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A Bit of Tomato History

One of our most popular vegetables the tomato had to travel from its native home of Peru, Ecuador and Bolivia to Europe before finding its way into North American gardens and meals.

Early explorers collected and brought wild tomatoes back home to Europe. Italians were the first Europeans to eat the fruit in 1550. By the mid-18th century it became important as a food plant in Italy and to some extent in other European countries.

It made its way into US food gardens by the late 1700’s. For years many believed the fruit was poisonous and refused to eat or include them in their recipes.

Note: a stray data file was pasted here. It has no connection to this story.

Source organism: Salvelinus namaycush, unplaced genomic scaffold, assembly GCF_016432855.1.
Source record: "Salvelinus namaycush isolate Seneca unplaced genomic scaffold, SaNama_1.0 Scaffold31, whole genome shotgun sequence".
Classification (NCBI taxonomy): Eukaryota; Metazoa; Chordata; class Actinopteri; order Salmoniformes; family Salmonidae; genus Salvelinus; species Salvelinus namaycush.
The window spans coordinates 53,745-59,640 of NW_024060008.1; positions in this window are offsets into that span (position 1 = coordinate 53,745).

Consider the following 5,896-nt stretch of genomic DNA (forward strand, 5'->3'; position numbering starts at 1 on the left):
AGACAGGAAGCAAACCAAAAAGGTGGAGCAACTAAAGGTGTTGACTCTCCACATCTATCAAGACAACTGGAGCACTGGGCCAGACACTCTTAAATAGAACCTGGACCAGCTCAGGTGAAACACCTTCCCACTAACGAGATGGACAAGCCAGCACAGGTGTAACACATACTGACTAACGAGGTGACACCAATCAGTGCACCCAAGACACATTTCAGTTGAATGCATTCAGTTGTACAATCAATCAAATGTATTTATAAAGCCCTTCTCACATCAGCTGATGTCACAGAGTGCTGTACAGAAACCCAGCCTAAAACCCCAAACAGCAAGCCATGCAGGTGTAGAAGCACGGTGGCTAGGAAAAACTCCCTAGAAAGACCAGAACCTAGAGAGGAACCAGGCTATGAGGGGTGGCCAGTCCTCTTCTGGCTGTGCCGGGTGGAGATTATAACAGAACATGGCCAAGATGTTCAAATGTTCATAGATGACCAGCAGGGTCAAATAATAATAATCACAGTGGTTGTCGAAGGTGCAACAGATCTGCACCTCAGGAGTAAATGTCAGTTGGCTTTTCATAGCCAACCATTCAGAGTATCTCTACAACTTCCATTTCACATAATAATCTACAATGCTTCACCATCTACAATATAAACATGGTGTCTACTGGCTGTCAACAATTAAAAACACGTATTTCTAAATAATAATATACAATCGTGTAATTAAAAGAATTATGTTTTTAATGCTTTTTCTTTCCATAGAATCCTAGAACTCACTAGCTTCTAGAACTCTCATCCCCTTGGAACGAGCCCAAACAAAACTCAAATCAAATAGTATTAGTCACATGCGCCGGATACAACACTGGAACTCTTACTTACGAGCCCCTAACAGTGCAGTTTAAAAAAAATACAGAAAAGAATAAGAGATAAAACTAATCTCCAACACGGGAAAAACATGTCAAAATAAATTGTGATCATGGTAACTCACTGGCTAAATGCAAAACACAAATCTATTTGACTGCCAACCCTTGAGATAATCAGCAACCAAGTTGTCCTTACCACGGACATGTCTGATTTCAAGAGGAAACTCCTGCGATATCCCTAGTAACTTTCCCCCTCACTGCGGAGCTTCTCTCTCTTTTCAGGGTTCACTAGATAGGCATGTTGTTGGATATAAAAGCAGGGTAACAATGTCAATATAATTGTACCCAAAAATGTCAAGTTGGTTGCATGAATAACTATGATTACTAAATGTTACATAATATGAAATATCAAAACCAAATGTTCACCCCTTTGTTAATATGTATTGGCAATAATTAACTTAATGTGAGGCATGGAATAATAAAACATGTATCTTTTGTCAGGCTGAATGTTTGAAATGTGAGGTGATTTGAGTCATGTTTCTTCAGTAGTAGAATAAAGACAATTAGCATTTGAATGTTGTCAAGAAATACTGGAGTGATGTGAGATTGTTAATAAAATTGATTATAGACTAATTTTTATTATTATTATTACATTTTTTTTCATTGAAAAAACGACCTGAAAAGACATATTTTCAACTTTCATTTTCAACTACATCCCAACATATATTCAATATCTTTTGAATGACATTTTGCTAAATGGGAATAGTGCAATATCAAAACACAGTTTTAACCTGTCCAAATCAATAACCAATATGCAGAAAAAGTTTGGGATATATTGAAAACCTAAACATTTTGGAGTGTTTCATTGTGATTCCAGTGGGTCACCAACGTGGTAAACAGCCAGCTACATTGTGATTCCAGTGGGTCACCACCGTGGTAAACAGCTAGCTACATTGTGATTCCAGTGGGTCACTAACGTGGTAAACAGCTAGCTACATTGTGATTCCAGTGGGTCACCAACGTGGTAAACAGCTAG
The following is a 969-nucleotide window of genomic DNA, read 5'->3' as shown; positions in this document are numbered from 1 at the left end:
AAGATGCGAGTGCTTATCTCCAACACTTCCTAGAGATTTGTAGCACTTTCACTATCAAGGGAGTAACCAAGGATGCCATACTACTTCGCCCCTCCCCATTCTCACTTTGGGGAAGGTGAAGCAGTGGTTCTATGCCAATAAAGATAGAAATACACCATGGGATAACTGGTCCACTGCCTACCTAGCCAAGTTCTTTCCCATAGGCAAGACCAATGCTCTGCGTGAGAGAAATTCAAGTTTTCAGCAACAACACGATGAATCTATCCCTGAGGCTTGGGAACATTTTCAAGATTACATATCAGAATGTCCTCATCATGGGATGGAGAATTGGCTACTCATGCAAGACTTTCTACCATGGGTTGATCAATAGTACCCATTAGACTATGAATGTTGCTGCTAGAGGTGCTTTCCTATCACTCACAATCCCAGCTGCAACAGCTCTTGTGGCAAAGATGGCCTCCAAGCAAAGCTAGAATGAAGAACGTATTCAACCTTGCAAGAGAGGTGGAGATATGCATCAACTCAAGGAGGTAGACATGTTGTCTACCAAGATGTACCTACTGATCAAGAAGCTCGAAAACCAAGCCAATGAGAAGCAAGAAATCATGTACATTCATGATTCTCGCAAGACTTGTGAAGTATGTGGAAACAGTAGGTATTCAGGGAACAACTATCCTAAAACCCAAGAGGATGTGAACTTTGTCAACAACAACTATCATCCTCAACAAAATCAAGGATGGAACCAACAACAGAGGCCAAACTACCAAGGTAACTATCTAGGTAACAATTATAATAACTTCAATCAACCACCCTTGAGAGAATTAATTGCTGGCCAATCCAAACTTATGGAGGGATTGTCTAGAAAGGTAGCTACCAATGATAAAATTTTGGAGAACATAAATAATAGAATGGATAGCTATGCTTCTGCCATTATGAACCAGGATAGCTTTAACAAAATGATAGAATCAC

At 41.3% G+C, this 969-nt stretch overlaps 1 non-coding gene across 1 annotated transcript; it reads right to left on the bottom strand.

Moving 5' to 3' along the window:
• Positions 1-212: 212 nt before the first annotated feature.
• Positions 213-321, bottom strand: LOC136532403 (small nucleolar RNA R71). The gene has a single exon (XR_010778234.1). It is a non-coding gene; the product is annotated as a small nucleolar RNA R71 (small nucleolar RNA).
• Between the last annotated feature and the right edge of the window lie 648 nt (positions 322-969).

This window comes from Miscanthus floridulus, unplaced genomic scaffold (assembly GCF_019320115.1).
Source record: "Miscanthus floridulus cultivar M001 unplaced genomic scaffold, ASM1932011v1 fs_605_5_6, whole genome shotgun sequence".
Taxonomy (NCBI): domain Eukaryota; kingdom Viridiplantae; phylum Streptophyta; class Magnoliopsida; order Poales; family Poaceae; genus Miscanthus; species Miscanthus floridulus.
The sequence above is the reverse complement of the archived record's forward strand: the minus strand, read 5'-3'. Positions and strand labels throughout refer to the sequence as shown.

Today you can choose from a large variety of tomatoes. Plant breeders work to improve the size, texture and productivity. The various shapes and colors, however, are the same as those found in the wild by the earliest explorers.

A bit more information: The tomatoes’ native habitat in the moderate mountainous regions of Peru, Ecuador and Bolivia explains why wild and cultivated tomatoes are not real tolerant of excessive heat or cold.  If you experience either extreme during the growing season, select varieties bred to tolerate those conditions.

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